Aston’s failed supercar is ginormous, overpowered and bizarre-looking.

The Aston Martin Bulldog looks like the physical embodiment of a 70s synth soundtrack.

As wedge-shaped as a car gets, this 70s supercar may look like every other performance car of its time but once you get to understand it, the Bulldog quickly stands out from the rest.

First of all, unlike the Countach, Lancia Stratos HF Zero, DeLorean, Testarossa and many other wedge cars, the Bulldog was not Italian-designed.  Proudly designed by British designer William Towns (who also designed the Aston Martin Lagonda) and originally was due to be produced in Britain too, the Bulldog was Aston’s take on the Italian-dominated supercar market.

Of course, the Bulldog never made it to production so the attempt to challenge the Italian wedge supercar ultimately failed. Originally designated with the name ‘DP K.901’, it was later named after the plane that Aston’s Managing Director flew which also handily had connotations of the British dog breed best known for its strength and pedigree.

Despite being as overtly British as possible, the Bulldog was to be produced in a left-hand drive configuration in order to appeal to foreign markets. It was also far too big for British roads, much like the Lagonda. Coming in at around 4.7 metres long and almost 2 metres wide, this car would be much more comfortable on American roads and car parks than in most European countries.

That being said, one universally attractive trait it had, especially in a time before people cared about pollution and fuel economy, the Bulldog was going to be very powerful and fast. It was due to inherit the 5.3-litre V8 used in other Astons but with one key difference – twin turbos! Turbocharging was no where near as commonplace in the late 70s as it is today and using this then-advanced technology would give the Bulldog the upper hand in the supercar market. Calculated to produce 600-700hp and achieve a top speed of over 200mph, it would have left an incredible impression if the car made it to production.

The test model that was made actually did end up achieving a top speed of 192 mph and 0-60 mph in just 5 seconds. The engineers expected the Bulldog to go on to achieve a top speed of around 237 mph, if their calculations were correct. After all, with a very low drag coefficient of just 0.37 cd (great, for its time) and using the newly-harnessed power of a twin-turbocharged engine, you can see where this sort of overconfidence came from.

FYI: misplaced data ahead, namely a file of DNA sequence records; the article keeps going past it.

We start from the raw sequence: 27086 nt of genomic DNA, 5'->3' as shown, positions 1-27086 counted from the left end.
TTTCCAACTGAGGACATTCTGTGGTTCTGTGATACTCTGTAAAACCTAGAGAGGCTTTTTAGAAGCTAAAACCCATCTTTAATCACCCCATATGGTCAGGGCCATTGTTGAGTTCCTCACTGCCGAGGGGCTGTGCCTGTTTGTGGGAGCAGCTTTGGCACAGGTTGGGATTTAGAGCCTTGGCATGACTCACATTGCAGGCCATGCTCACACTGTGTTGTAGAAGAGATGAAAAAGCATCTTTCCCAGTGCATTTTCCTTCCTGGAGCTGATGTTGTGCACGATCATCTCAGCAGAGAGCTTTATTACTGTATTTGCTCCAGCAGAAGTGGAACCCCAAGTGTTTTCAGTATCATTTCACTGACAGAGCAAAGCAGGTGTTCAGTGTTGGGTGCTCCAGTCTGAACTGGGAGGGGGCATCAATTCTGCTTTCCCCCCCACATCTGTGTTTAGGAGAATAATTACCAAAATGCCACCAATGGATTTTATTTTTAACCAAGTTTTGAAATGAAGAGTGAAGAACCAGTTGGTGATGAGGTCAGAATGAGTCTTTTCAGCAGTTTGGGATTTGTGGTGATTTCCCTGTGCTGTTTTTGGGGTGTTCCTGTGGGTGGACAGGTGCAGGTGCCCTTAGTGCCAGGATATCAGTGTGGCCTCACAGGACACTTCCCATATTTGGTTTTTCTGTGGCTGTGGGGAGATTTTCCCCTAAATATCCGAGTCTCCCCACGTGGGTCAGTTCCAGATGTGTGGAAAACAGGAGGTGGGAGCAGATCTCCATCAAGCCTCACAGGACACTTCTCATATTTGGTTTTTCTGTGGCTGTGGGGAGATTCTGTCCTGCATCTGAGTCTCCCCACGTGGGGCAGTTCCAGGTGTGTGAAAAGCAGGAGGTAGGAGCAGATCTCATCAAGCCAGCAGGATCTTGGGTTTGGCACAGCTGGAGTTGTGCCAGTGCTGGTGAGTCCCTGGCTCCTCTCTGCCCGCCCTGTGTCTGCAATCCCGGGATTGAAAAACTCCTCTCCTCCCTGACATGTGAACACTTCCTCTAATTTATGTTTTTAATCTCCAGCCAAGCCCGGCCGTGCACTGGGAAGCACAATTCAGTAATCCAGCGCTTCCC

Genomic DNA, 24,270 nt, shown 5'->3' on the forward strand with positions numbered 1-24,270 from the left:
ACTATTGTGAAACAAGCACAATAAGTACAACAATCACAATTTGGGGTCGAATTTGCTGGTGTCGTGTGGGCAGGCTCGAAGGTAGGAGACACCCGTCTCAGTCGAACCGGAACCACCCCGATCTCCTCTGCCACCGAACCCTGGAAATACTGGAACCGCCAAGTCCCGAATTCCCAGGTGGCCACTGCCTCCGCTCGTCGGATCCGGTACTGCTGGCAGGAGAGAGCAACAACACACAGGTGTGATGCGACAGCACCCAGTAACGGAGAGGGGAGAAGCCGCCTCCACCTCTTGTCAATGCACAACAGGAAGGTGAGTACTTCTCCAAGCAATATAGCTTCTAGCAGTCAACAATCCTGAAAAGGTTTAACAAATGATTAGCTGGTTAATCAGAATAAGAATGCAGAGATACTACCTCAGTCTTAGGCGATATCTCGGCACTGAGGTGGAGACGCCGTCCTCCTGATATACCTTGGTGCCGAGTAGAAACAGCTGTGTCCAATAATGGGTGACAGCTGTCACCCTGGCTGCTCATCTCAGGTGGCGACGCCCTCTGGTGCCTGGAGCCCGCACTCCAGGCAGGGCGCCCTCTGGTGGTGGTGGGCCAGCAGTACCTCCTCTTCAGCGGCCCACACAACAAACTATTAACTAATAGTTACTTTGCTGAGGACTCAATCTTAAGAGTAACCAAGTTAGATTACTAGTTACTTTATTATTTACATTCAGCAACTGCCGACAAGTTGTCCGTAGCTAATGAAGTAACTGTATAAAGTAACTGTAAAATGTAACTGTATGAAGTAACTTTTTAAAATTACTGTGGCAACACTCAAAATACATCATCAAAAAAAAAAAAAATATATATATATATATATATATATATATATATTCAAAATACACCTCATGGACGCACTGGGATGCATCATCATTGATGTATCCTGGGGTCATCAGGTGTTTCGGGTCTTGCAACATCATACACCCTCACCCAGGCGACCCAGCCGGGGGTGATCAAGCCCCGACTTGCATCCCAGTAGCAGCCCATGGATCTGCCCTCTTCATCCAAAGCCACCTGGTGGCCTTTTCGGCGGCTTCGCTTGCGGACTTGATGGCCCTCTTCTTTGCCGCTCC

To put that power down, the Bulldog’s wheels were huge, with the rears tyres being 345 mm across. Built with a mid-engine layout and tubular steel chassis with aluminium panels, this was going to be Aston’s showcase of what they’re capable of. Huge gullwing doors and fancy concealed centre-mounted headlights helped accentuate the already-obvious statement they were making. Alas, that statement never really materialised.

And so, we are left with the fond and largely forgotten about memory of the Aston Martin Bulldog, a weird and wonderful British supercar that we wish had a more successful story.

Let us know what you think of the Bulldog, in the comments.

If you enjoyed this, you may also like: ‘See Classics At Braxted Park This Summer

Like What You’ve Read?

For more articles like this, receive our weekly e-newsletter, including partner deals and all things motoring, register your email below.

Please note: You cannot subscribe to Motor-Vision unless you put a tick in the checkbox below to indicate have read and agreed to our privacy policy.

Leave a Reply